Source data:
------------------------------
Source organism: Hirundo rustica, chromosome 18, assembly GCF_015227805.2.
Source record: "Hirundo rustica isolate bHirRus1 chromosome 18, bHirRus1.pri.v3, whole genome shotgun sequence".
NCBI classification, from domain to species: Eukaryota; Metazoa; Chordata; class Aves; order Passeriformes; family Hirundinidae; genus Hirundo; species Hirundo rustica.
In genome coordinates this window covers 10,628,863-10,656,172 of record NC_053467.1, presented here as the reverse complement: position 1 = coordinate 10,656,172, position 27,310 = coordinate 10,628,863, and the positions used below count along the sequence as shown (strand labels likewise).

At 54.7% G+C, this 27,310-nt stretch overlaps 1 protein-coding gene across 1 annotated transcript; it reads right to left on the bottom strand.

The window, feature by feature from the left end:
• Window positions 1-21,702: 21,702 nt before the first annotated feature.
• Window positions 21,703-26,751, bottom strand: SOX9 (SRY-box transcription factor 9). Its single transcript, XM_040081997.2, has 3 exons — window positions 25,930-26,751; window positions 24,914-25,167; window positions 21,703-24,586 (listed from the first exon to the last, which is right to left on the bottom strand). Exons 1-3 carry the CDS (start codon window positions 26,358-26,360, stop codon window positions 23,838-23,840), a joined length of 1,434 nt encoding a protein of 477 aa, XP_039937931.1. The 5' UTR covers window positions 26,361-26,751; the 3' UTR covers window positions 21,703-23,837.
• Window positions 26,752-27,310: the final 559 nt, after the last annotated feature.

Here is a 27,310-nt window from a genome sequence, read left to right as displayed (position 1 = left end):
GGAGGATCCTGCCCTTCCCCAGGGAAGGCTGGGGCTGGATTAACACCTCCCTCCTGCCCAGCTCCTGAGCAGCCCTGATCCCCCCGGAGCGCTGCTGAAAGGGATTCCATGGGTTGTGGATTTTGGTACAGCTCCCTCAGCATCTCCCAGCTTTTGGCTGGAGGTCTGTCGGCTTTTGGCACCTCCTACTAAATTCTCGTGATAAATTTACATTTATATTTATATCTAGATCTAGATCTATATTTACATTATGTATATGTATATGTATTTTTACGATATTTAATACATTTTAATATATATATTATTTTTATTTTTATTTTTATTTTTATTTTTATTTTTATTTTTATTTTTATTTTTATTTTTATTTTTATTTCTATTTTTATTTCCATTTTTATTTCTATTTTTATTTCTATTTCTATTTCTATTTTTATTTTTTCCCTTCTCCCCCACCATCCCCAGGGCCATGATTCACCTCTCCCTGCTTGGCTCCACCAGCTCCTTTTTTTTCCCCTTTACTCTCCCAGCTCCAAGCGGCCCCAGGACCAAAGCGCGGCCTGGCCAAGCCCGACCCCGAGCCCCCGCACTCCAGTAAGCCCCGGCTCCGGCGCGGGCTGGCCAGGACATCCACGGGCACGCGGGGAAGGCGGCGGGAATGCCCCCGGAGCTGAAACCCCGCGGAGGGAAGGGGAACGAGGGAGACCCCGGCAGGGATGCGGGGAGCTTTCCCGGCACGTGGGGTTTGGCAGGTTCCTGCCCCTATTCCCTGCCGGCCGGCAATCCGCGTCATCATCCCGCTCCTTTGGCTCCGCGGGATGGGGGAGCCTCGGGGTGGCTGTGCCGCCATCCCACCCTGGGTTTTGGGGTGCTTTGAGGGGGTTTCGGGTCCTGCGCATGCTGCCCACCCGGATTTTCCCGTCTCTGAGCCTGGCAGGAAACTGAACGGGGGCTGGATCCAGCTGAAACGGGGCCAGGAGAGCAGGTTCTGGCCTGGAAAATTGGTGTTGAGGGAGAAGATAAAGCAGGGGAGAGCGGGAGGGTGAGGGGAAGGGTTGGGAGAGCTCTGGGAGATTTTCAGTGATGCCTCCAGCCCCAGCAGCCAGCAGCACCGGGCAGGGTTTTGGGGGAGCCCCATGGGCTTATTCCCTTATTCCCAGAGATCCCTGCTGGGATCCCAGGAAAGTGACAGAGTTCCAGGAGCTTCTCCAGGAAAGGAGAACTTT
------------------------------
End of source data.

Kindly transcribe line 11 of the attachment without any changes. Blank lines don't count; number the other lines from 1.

GGAGGATCCTGCCCTTCCCCAGGGAAGGCTGGGGCTGGATTAACACCTCCCTCCTGCCCAGCTCCTGAGCAGCCCTGATCCCCCCGGAGCGCTGCTGAAAGGGATTCCATGGGTTGTGGATTTTGGTACAGCTCCCTCAGCATCTCCCAGCTTTTGGCTGGAGGTCTGTCGGCTTTTGGCACCTCCTACTAAATTCTCGTGATAAATTTACATTTATATTTATATCTAGATCTAGATCTATATTTACATTATGTATATGTATATGTATTTTTACGATATTTAATACATTTTAATATATATATTATTTTTATTTTTATTTTTATTTTTATTTTTATTTTTATTTTTATTTTTATTTTTATTTTTATTTTTATTTCTATTTTTATTTCCATTTTTATTTCTATTTTTATTTCTATTTCTATTTCTATTTTTATTTTTTCCCTTCTCCCCCACCATCCCCAGGGCCATGATTCACCTCTCCCTGCTTGGCTCCACCAGCTCCTTTTTTTTCCCCTTTACTCTCCCAGCTCCAAGCGGCCCCAGGACCAAAGCGCGGCCTGGCCAAGCCCGACCCCGAGCCCCCGCACTCCAGTAAGCCCCGGCTCCGGCGCGGGCTGGCCAGGACATCCACGGGCACGCGGGGAAGGCGGCGGGAATGCCCCCGGAGCTGAAACCCCGCGGAGGGAAGGGGAACGAGGGAGACCCCGGCAGGGATGCGGGGAGCTTTCCCGGCACGTGGGGTTTGGCAGGTTCCTGCCCCTATTCCCTGCCGGCCGGCAATCCGCGTCATCATCCCGCTCCTTTGGCTCCGCGGGATGGGGGAGCCTCGGGGTGGCTGTGCCGCCATCCCACCCTGGGTTTTGGGGTGCTTTGAGGGGGTTTCGGGTCCTGCGCATGCTGCCCACCCGGATTTTCCCGTCTCTGAGCCTGGCAGGAAACTGAACGGGGGCTGGATCCAGCTGAAACGGGGCCAGGAGAGCAGGTTCTGGCCTGGAAAATTGGTGTTGAGGGAGAAGATAAAGCAGGGGAGAGCGGGAGGGTGAGGGGAAGGGTTGGGAGAGCTCTGGGAGATTTTCAGTGATGCCTCCAGCCCCAGCAGCCAGCAGCACCGGGCAGGGTTTTGGGGGAGCCCCATGGGCTTATTCCCTTATTCCCAGAGATCCCTGCTGGGATCCCAGGAAAGTGACAGAGTTCCAGGAGCTTCTCCAGGAAAGGAGAACTTT